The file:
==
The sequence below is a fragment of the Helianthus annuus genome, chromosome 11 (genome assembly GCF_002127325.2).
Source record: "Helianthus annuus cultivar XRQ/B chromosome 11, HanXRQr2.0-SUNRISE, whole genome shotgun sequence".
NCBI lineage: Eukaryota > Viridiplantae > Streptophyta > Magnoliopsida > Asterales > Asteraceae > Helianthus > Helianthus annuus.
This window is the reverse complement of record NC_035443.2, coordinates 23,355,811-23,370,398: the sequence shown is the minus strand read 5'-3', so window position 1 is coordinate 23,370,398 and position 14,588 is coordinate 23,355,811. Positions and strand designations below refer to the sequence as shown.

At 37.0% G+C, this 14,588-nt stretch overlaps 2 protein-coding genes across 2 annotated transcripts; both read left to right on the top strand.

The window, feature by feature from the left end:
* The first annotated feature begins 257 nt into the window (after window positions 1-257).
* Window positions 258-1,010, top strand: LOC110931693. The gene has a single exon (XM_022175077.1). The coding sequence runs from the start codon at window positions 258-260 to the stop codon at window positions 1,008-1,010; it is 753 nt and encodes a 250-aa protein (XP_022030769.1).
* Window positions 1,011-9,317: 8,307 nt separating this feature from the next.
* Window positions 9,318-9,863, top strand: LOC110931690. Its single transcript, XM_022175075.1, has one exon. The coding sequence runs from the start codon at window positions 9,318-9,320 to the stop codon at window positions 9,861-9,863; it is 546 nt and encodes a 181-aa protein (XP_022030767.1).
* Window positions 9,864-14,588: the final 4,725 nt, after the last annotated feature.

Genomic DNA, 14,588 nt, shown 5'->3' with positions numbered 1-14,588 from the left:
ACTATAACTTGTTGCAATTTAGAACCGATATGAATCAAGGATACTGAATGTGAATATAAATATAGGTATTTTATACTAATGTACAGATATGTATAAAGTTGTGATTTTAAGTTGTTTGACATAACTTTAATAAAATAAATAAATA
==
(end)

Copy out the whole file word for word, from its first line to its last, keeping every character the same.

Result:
The sequence below is a fragment of the Helianthus annuus genome, chromosome 11 (genome assembly GCF_002127325.2).
Source record: "Helianthus annuus cultivar XRQ/B chromosome 11, HanXRQr2.0-SUNRISE, whole genome shotgun sequence".
NCBI lineage: Eukaryota > Viridiplantae > Streptophyta > Magnoliopsida > Asterales > Asteraceae > Helianthus > Helianthus annuus.
This window is the reverse complement of record NC_035443.2, coordinates 23,355,811-23,370,398: the sequence shown is the minus strand read 5'-3', so window position 1 is coordinate 23,370,398 and position 14,588 is coordinate 23,355,811. Positions and strand designations below refer to the sequence as shown.

At 37.0% G+C, this 14,588-nt stretch overlaps 2 protein-coding genes across 2 annotated transcripts; both read left to right on the top strand.

The window, feature by feature from the left end:
* The first annotated feature begins 257 nt into the window (after window positions 1-257).
* Window positions 258-1,010, top strand: LOC110931693. The gene has a single exon (XM_022175077.1). The coding sequence runs from the start codon at window positions 258-260 to the stop codon at window positions 1,008-1,010; it is 753 nt and encodes a 250-aa protein (XP_022030769.1).
* Window positions 1,011-9,317: 8,307 nt separating this feature from the next.
* Window positions 9,318-9,863, top strand: LOC110931690. Its single transcript, XM_022175075.1, has one exon. The coding sequence runs from the start codon at window positions 9,318-9,320 to the stop codon at window positions 9,861-9,863; it is 546 nt and encodes a 181-aa protein (XP_022030767.1).
* Window positions 9,864-14,588: the final 4,725 nt, after the last annotated feature.

Genomic DNA, 14,588 nt, shown 5'->3' with positions numbered 1-14,588 from the left:
ACTATAACTTGTTGCAATTTAGAACCGATATGAATCAAGGATACTGAATGTGAATATAAATATAGGTATTTTATACTAATGTACAGATATGTATAAAGTTGTGATTTTAAGTTGTTTGACATAACTTTAATAAAATAAATAAATA